Sunnyside, Pretoria

Place in Gauteng, South Africa
25°45′15″S 28°12′34″E / 25.75417°S 28.20944°E / -25.75417; 28.20944Coordinates: 25°45′15″S 28°12′34″E / 25.75417°S 28.20944°E / -25.75417; 28.20944CountrySouth AfricaProvinceGautengMunicipalityCity of TshwaneMain PlacePretoriaArea • Total2.25 km2 (0.87 sq mi)Population
 • Total39,282 • Density17,000/km2 (45,000/sq mi)Racial makeup (2011) • Black African88.4% • Coloured1.7% • Indian/Asian0.9% • White8.5% • Other0.6%First languages (2011) • English16% • Northern Sotho13.7% • Venda10.0% • Zulu7.5% • Other52.8%Time zoneUTC+2 (SAST)PO box

Sunnyside is one of the oldest suburbs of the city of Pretoria, South Africa. The well-established area is situated east of Nelson Mandela drive (and the Apies River), adjacent to Pretoria Central.


Sunnyside of the late 19th and early 20th century was a suburb of houses and mansions. Esselen street was named after Ewald Auguste Esselen, the State Attorney of the South African Republic from 1894 to 1895. Since 2012 the street has been renamed to Robert Sobukwe street. The character of the suburb changed with the influx of mainly Afrikaners to Pretoria during the middle to late 20th century, when blocks of high-rise flats transformed the western section. The one time house of the writer and poet Jan F. E. Celliers however survived until 1970.[2]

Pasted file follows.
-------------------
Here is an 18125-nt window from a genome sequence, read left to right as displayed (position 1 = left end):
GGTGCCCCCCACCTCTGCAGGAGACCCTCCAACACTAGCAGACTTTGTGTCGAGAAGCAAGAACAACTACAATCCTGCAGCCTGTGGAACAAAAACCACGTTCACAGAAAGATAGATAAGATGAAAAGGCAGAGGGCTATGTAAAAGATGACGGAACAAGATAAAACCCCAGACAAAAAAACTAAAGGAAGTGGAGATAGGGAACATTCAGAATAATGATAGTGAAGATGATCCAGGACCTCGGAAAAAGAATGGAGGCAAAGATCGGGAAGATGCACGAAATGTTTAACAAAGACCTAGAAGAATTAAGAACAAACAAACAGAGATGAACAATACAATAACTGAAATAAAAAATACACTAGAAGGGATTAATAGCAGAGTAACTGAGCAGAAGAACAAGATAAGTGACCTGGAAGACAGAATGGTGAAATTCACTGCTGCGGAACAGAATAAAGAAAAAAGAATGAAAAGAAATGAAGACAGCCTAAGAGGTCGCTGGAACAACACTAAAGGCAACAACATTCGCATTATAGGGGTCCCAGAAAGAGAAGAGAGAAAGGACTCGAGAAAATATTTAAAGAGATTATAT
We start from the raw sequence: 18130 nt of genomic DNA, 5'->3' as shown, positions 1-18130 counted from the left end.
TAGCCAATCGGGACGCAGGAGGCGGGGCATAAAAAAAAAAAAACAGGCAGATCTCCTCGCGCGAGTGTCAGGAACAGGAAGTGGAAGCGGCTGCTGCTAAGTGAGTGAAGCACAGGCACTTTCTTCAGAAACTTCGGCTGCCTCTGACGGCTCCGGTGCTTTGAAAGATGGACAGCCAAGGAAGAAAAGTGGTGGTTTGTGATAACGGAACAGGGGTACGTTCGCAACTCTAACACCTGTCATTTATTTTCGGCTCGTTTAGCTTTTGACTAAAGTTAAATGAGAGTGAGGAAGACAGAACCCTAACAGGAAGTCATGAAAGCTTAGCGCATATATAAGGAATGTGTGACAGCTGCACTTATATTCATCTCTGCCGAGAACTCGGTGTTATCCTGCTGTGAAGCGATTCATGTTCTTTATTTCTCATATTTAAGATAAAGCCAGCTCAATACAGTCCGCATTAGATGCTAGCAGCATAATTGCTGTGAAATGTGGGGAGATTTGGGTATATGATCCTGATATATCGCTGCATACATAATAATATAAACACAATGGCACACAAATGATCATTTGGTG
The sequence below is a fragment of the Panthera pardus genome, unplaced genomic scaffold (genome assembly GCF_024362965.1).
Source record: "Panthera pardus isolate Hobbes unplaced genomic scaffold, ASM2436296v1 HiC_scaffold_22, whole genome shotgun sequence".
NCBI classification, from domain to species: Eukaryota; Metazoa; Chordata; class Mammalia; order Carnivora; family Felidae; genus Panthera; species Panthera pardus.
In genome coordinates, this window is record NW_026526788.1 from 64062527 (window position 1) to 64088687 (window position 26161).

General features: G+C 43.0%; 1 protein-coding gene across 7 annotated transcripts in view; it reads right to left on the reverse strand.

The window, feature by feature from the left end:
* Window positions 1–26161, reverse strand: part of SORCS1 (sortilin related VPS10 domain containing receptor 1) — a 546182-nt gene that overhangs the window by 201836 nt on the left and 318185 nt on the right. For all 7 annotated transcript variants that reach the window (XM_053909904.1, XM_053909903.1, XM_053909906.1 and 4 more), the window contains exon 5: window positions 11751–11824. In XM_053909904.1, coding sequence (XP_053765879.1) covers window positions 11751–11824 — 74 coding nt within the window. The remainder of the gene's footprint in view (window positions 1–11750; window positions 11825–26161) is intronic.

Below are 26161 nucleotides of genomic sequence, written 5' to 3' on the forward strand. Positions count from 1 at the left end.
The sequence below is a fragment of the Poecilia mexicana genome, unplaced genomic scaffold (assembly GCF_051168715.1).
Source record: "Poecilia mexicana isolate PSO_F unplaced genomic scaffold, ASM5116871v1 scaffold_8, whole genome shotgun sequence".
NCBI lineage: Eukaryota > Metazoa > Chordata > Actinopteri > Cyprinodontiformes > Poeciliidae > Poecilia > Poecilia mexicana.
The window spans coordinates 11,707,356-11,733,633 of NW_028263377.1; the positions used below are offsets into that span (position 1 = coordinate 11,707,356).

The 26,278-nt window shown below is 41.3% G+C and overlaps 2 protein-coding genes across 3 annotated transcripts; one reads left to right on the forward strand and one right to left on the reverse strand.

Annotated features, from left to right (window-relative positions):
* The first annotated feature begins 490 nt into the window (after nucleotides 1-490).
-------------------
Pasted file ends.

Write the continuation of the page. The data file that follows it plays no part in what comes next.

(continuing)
The suburb now consists mostly of high density residential developments,[3] which in the 21st century ranges from reasonably upmarket to dilapidated. Esselen street is flanked by a strip of retail businesses, restaurants and clubs. The day time street scene is very busy, with heavy pedestrian traffic and hawkers peddling food or wares on street corners. Student residences or communes and residential houses are situated in the quieter eastern part. Like much of the inner city, this suburb's retail, entertainment and nightlife area has become less upmarket since the 1980s, and rundown and dirty in places.[4]


The post-Apartheid era saw an influx of local and foreign people of different races to the high density residential areas, which they found affordable.[3] Consequently a number of languages are now spoken here. The social evils of crime and substance abuse[3] have necessitated beefed up security at all residences, the inhabitants of which are often living in impoverished conditions.

Sunnyside on a map of 1895


  1. ^ a b c d "Sub Place Sunnyside". Census 2011.
  2. ^ Kleijn, Angie. "Toeka se dae: Digter ontsnap in hoë hakke en kappie – en dis nie al nie". Bronberger. Retrieved 14 August 2018.
  3. ^ a b c Oosthuizen, Liesl (22 July 2015). "Ondernemingsbestuur ploeg terug op Mandeladag". UP: Departement Ondernemingsbestuur. Retrieved 13 August 2018.
  4. ^ "Jan Rap" (15 December 2011). "Waar is die pret in Pretoria? Die plek het sy siel verloor". Retrieved 13 August 2018.

External links

  • An early photo of Esselen Street (now Robert Sobukwe Street)
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Seat: Pretoria
Cities and towns
City of Tshwane within South Africa
Suburbs of
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